Discover more about the topics and technologies to be discussed at this year's conference, via a series of exclusive interviews with a selection of our expert speakers
Jan Friederichs, research assistant and PhD student at the Institute for Automotive Engineering (IKA) and RWTH Aachen University, fills us in about his work on how dynamic tire footprints can help enhance and validate tire simulation.
Tell us about your research into dynamic tire footprints.
I work in the chassis department of the tire technology division and I’m currently working on a public project funded by the Deutsche Forschungsgemeinschaft (‘German Research Organisation’). The aim of the project is to provide fundamental research for the development of more permanent carriageways through a coupled consideration of the road-tire-vehicle-system. In contrast to chassis development, where forces and moments from the tire to the chassis are taken into consideration, here, the interaction between tires and road surfaces is investigated. Therefore, we need a tire model which has a validated tire contact patch behaviour over a full spectrum of driving manoeuvres.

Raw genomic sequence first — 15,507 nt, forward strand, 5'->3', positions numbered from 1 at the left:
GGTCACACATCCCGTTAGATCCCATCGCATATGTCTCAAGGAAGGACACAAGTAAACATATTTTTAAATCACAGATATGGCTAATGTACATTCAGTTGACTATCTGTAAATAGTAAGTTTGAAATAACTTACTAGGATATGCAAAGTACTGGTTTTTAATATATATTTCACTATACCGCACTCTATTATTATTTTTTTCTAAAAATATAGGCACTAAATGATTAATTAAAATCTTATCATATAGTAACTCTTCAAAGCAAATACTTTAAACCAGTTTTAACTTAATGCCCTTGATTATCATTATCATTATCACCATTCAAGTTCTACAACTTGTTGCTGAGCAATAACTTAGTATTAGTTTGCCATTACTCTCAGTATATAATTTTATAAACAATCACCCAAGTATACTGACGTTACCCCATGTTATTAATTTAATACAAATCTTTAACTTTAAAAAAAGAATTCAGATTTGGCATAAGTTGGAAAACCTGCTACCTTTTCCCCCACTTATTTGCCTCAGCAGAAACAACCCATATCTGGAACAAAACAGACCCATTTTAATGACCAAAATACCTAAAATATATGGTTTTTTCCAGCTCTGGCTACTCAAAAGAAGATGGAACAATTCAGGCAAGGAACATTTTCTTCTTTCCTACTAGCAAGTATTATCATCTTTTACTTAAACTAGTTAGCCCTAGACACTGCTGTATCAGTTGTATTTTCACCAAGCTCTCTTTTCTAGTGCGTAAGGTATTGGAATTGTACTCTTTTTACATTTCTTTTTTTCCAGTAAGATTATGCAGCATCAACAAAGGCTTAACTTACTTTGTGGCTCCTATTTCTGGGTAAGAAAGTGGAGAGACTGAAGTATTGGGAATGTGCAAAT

In what ways have you found existing models to be lacking and how do dynamic tire footprints improve this?
At the Institute for Automotive Engineering (ika), we have access to a large variety of tire test rigs to investigate tire stiffness, transient behaviour, forces and moments during handling manoeuvres and more. With our own measured and validated data, we are able to parametrise detailed physical tire models such as FTire. For the parametrisation of these simulation models, we also use a capacitive pressure imaging sensor which generates data about the local ground pressure distribution at different wheel loads and camber angles for a non-rolling tire. The data provides the approximate tire contact patch dimensions for the tire model. Nevertheless, these static measurements cannot indicate local shear stress or ground pressure distribution for a tire rolling on an uneven road surface.